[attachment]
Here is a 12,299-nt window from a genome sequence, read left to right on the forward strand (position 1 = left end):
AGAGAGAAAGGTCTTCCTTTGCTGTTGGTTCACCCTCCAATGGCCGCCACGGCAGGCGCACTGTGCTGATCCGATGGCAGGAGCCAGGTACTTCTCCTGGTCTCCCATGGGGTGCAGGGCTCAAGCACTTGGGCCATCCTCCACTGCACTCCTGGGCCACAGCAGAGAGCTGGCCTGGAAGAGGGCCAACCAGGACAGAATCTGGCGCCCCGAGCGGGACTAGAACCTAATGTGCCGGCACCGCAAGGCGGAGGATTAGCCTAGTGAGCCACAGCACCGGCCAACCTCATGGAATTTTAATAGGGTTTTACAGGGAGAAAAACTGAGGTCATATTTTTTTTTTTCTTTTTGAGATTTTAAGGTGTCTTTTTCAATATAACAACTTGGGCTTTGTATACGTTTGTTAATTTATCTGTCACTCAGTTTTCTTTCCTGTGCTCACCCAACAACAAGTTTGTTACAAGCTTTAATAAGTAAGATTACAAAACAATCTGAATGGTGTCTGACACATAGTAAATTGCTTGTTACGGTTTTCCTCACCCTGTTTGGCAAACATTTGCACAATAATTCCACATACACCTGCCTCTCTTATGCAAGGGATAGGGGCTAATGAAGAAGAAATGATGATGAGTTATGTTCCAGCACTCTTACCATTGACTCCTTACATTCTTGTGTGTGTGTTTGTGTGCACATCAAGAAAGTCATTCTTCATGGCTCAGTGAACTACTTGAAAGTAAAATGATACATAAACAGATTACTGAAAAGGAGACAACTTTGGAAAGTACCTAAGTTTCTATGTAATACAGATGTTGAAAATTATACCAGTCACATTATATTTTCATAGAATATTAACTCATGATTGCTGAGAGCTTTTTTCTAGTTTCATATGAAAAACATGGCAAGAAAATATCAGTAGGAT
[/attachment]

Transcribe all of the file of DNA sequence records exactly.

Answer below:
Here is a 12,299-nt window from a genome sequence, read left to right on the forward strand (position 1 = left end):
AGAGAGAAAGGTCTTCCTTTGCTGTTGGTTCACCCTCCAATGGCCGCCACGGCAGGCGCACTGTGCTGATCCGATGGCAGGAGCCAGGTACTTCTCCTGGTCTCCCATGGGGTGCAGGGCTCAAGCACTTGGGCCATCCTCCACTGCACTCCTGGGCCACAGCAGAGAGCTGGCCTGGAAGAGGGCCAACCAGGACAGAATCTGGCGCCCCGAGCGGGACTAGAACCTAATGTGCCGGCACCGCAAGGCGGAGGATTAGCCTAGTGAGCCACAGCACCGGCCAACCTCATGGAATTTTAATAGGGTTTTACAGGGAGAAAAACTGAGGTCATATTTTTTTTTTTCTTTTTGAGATTTTAAGGTGTCTTTTTCAATATAACAACTTGGGCTTTGTATACGTTTGTTAATTTATCTGTCACTCAGTTTTCTTTCCTGTGCTCACCCAACAACAAGTTTGTTACAAGCTTTAATAAGTAAGATTACAAAACAATCTGAATGGTGTCTGACACATAGTAAATTGCTTGTTACGGTTTTCCTCACCCTGTTTGGCAAACATTTGCACAATAATTCCACATACACCTGCCTCTCTTATGCAAGGGATAGGGGCTAATGAAGAAGAAATGATGATGAGTTATGTTCCAGCACTCTTACCATTGACTCCTTACATTCTTGTGTGTGTGTTTGTGTGCACATCAAGAAAGTCATTCTTCATGGCTCAGTGAACTACTTGAAAGTAAAATGATACATAAACAGATTACTGAAAAGGAGACAACTTTGGAAAGTACCTAAGTTTCTATGTAATACAGATGTTGAAAATTATACCAGTCACATTATATTTTCATAGAATATTAACTCATGATTGCTGAGAGCTTTTTTCTAGTTTCATATGAAAAACATGGCAAGAAAATATCAGTAGGAT